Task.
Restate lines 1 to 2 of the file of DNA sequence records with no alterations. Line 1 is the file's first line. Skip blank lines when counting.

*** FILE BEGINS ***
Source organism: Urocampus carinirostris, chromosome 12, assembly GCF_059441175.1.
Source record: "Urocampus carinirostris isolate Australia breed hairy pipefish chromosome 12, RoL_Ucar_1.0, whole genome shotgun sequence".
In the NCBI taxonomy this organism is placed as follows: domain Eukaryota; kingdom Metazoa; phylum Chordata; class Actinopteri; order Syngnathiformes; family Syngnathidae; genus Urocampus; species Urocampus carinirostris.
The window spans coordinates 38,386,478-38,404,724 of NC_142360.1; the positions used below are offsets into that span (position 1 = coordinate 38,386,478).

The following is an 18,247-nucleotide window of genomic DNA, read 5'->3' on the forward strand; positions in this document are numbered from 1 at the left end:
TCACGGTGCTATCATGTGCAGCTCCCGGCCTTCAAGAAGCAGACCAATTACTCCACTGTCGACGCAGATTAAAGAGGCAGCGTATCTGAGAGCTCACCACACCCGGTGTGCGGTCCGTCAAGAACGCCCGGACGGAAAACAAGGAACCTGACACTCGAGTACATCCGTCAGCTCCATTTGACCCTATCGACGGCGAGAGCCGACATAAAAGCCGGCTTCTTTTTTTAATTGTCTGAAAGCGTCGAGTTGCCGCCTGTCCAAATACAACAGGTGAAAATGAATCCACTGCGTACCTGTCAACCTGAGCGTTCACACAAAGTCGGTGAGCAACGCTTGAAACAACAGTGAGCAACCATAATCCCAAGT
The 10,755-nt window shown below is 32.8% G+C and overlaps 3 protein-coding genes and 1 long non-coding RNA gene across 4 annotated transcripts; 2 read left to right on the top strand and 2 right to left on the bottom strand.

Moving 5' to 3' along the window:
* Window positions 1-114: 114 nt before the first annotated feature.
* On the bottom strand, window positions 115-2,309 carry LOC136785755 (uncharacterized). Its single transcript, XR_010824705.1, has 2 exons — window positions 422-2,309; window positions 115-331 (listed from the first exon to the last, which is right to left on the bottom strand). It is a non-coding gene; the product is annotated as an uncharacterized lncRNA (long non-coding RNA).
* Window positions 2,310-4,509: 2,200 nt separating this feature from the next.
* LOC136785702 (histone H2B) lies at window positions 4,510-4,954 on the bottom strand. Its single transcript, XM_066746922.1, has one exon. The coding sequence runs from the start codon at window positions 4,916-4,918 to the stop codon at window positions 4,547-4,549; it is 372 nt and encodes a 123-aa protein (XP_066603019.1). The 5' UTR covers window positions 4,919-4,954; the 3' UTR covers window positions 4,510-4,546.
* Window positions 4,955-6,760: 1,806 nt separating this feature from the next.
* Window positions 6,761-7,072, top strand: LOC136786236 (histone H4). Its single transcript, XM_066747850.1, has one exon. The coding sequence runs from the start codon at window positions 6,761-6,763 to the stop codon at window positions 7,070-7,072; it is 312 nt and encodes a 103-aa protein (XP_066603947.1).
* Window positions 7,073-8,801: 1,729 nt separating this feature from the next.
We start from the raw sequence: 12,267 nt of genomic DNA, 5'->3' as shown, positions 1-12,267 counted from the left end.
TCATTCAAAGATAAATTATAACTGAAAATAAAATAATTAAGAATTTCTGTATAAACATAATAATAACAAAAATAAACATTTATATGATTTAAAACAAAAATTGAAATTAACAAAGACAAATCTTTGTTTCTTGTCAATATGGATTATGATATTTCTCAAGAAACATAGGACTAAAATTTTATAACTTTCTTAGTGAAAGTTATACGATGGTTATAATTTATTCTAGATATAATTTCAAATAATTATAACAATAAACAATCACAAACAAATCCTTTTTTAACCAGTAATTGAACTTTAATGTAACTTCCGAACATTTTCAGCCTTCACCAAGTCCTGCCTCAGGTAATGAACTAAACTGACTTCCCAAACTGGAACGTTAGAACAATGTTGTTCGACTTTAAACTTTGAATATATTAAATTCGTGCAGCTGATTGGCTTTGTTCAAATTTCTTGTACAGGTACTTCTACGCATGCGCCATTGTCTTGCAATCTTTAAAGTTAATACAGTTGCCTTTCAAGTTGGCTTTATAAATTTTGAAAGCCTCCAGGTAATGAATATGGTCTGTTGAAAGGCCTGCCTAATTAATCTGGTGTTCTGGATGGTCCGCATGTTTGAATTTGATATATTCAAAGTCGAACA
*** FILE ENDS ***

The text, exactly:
Source organism: Urocampus carinirostris, chromosome 12, assembly GCF_059441175.1.
Source record: "Urocampus carinirostris isolate Australia breed hairy pipefish chromosome 12, RoL_Ucar_1.0, whole genome shotgun sequence".